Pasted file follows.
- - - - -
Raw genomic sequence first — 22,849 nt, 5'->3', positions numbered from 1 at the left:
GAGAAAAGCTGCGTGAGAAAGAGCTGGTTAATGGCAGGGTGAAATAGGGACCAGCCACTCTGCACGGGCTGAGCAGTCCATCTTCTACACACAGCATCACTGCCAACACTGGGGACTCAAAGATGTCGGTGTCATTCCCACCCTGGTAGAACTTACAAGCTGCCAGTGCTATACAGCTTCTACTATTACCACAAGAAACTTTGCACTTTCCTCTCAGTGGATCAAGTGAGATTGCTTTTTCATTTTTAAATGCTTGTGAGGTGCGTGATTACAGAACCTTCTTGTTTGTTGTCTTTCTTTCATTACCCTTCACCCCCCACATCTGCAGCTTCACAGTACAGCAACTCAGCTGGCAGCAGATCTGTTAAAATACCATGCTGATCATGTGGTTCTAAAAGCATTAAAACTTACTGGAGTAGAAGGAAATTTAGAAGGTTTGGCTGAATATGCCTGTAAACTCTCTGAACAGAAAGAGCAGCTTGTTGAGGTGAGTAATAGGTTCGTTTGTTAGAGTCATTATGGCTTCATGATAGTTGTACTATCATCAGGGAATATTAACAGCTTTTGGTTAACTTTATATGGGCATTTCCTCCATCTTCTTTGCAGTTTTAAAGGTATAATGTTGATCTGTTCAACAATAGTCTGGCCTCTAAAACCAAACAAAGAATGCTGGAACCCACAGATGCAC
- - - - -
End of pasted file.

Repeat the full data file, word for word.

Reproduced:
Raw genomic sequence first — 22,849 nt, 5'->3', positions numbered from 1 at the left:
GAGAAAAGCTGCGTGAGAAAGAGCTGGTTAATGGCAGGGTGAAATAGGGACCAGCCACTCTGCACGGGCTGAGCAGTCCATCTTCTACACACAGCATCACTGCCAACACTGGGGACTCAAAGATGTCGGTGTCATTCCCACCCTGGTAGAACTTACAAGCTGCCAGTGCTATACAGCTTCTACTATTACCACAAGAAACTTTGCACTTTCCTCTCAGTGGATCAAGTGAGATTGCTTTTTCATTTTTAAATGCTTGTGAGGTGCGTGATTACAGAACCTTCTTGTTTGTTGTCTTTCTTTCATTACCCTTCACCCCCCACATCTGCAGCTTCACAGTACAGCAACTCAGCTGGCAGCAGATCTGTTAAAATACCATGCTGATCATGTGGTTCTAAAAGCATTAAAACTTACTGGAGTAGAAGGAAATTTAGAAGGTTTGGCTGAATATGCCTGTAAACTCTCTGAACAGAAAGAGCAGCTTGTTGAGGTGAGTAATAGGTTCGTTTGTTAGAGTCATTATGGCTTCATGATAGTTGTACTATCATCAGGGAATATTAACAGCTTTTGGTTAACTTTATATGGGCATTTCCTCCATCTTCTTTGCAGTTTTAAAGGTATAATGTTGATCTGTTCAACAATAGTCTGGCCTCTAAAACCAAACAAAGAATGCTGGAACCCACAGATGCAC